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Wednesday, 24 February 2010

BNP wants election violence but we will stop them, says minister

BNP thugs will try to provoke violence during the general election campaign in London, a government minister warned today.
Immigration minister Phil Woolas said there was no doubt that “bad people” in the racist party — whose leader Nick Griffin is standing for election in Barking and Dagenham — would “like to cause trouble”.
Mr Woolas said the Met police and the Crown Prosecution Service were preparing for a surge in public order offences and taking precautions.
“You allow free speech of course, but you take measures to ensure that inflammatory incidents and events are not juxtaposed,” he said.
“You take care that public figures are kept away from inflammatory points. I've been very impressed by the sophistication of the Met so I think we will prevent the problem.”
Mr Woolas, the MP for Oldham East and Saddleworth, said: “We are going to beat the BNP. Nick Griffin actually stood in my constituency and we saw them off and we're doing the same in London by recognising the concerns of the people who vote for them and are tempted to vote for them.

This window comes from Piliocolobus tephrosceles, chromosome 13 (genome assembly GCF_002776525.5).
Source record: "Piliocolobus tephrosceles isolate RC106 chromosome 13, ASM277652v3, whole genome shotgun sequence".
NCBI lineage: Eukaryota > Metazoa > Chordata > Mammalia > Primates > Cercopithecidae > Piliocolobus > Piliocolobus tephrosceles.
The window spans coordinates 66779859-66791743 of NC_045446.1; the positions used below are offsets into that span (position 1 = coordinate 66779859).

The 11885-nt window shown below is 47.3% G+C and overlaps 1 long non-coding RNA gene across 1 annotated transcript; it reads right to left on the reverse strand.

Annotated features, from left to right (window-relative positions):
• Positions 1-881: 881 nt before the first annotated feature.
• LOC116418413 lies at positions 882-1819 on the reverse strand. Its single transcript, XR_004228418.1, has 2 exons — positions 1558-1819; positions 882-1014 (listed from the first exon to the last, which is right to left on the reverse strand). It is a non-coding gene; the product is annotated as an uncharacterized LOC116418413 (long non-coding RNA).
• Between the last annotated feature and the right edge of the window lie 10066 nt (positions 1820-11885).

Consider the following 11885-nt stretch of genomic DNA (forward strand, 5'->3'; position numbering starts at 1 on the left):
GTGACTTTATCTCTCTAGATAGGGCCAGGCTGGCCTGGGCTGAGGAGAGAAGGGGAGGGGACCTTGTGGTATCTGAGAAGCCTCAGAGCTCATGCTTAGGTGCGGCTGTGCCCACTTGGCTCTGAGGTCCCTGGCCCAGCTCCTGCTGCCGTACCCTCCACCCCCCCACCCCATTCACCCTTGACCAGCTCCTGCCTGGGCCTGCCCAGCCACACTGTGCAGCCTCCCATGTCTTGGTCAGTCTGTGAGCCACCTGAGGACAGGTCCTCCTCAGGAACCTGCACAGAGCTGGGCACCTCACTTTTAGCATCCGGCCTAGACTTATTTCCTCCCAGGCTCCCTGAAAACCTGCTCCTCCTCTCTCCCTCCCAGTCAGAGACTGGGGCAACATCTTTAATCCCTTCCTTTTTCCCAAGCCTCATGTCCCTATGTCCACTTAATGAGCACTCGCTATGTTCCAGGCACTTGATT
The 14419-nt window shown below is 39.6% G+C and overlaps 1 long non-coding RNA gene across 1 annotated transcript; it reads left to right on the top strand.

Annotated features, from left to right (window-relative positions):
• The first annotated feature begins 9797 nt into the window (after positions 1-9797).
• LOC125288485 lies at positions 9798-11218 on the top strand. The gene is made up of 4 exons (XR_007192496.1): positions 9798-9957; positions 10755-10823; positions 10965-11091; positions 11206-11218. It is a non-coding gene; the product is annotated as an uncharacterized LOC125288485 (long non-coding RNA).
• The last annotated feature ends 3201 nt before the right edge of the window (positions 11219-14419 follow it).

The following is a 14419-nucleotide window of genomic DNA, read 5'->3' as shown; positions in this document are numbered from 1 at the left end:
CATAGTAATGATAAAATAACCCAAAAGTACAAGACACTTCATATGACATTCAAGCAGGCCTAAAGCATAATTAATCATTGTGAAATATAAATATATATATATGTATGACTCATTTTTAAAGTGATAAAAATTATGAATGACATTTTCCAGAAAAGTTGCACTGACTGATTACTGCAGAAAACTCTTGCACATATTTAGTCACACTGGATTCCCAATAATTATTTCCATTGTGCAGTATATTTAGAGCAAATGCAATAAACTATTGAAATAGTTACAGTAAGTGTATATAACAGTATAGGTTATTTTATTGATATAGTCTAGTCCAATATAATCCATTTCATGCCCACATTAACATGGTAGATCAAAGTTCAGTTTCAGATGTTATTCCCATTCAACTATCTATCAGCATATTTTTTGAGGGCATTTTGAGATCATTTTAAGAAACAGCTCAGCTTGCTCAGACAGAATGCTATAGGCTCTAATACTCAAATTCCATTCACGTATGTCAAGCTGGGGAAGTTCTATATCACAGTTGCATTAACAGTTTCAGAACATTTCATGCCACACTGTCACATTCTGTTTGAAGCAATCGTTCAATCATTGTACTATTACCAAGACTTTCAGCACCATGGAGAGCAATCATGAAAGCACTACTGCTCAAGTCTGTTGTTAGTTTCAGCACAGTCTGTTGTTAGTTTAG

“We don't pander to them and we don't pander to racism, but we do say that we understand the concerns of the BNP voter and we are addressing those concerns.”
Mr Woolas predicted that immigration would be the second most important issue of the election after the economy, leading to a “bruising battle” between the main political parties.
He claimed that Labour would win votes on the issue because of the success of the new “points-based system”, under which non-EU migrants can enter Britain to work or study if they meet criteria relating to their skills, wealth and earnings.
Mr Woolas revealed that from next year the system would be strengthened through the introduction of a “London skills shortage list”.
He said: “You can say you can work in this country as a teacher, but you can only work in London. If the employer who is sponsoring you doesn't play that game we can fine the employer.”
The minister said the Government was also planning new rules under which migrants who fail to pay for NHS treatment will be barred from Britain until they clear their debt.
“If you come and use the NHS and we send you a bill and you don't pay it we won't let you back in the country. That's 20p or £20,000… I feel quite strongly about this. If you are coming into the country and using the NHS, it's not a charity,” he said.
“It's paid for by the taxpayer for the taxpayers and although we respect the Hippocratic oath and we look after anyone who needs emergency treatment, we are not suckers. We won't allow people to come and use our health service unless they pay for it.”
Mr Woolas said it was wrong to assume that his support for immigration controls was an authoritarian position.
“I believe that we will only create a tolerant society when people are reassured that we are controlling immigration,” he said.
“Because people fear that we don't control immigration, the person who gets the backlash is the legal migrant and the British ethnic minorities. So I believe that controlling immigration is morally the right thing to do.”
This is London